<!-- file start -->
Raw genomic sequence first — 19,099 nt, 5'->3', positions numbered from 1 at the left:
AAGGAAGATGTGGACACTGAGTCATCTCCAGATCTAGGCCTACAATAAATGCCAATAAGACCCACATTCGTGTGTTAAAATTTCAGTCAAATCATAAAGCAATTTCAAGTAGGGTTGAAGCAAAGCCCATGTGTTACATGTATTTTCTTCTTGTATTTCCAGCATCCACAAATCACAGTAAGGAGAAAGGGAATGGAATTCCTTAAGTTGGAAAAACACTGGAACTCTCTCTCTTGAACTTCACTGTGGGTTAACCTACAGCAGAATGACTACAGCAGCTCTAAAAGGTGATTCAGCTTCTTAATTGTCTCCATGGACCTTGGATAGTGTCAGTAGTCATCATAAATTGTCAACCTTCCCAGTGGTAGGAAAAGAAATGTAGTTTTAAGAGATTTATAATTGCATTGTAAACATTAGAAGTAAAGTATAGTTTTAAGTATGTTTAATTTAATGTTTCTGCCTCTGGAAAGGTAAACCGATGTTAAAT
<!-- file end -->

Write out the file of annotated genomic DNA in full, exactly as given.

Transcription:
Raw genomic sequence first — 19,099 nt, 5'->3', positions numbered from 1 at the left:
AAGGAAGATGTGGACACTGAGTCATCTCCAGATCTAGGCCTACAATAAATGCCAATAAGACCCACATTCGTGTGTTAAAATTTCAGTCAAATCATAAAGCAATTTCAAGTAGGGTTGAAGCAAAGCCCATGTGTTACATGTATTTTCTTCTTGTATTTCCAGCATCCACAAATCACAGTAAGGAGAAAGGGAATGGAATTCCTTAAGTTGGAAAAACACTGGAACTCTCTCTCTTGAACTTCACTGTGGGTTAACCTACAGCAGAATGACTACAGCAGCTCTAAAAGGTGATTCAGCTTCTTAATTGTCTCCATGGACCTTGGATAGTGTCAGTAGTCATCATAAATTGTCAACCTTCCCAGTGGTAGGAAAAGAAATGTAGTTTTAAGAGATTTATAATTGCATTGTAAACATTAGAAGTAAAGTATAGTTTTAAGTATGTTTAATTTAATGTTTCTGCCTCTGGAAAGGTAAACCGATGTTAAAT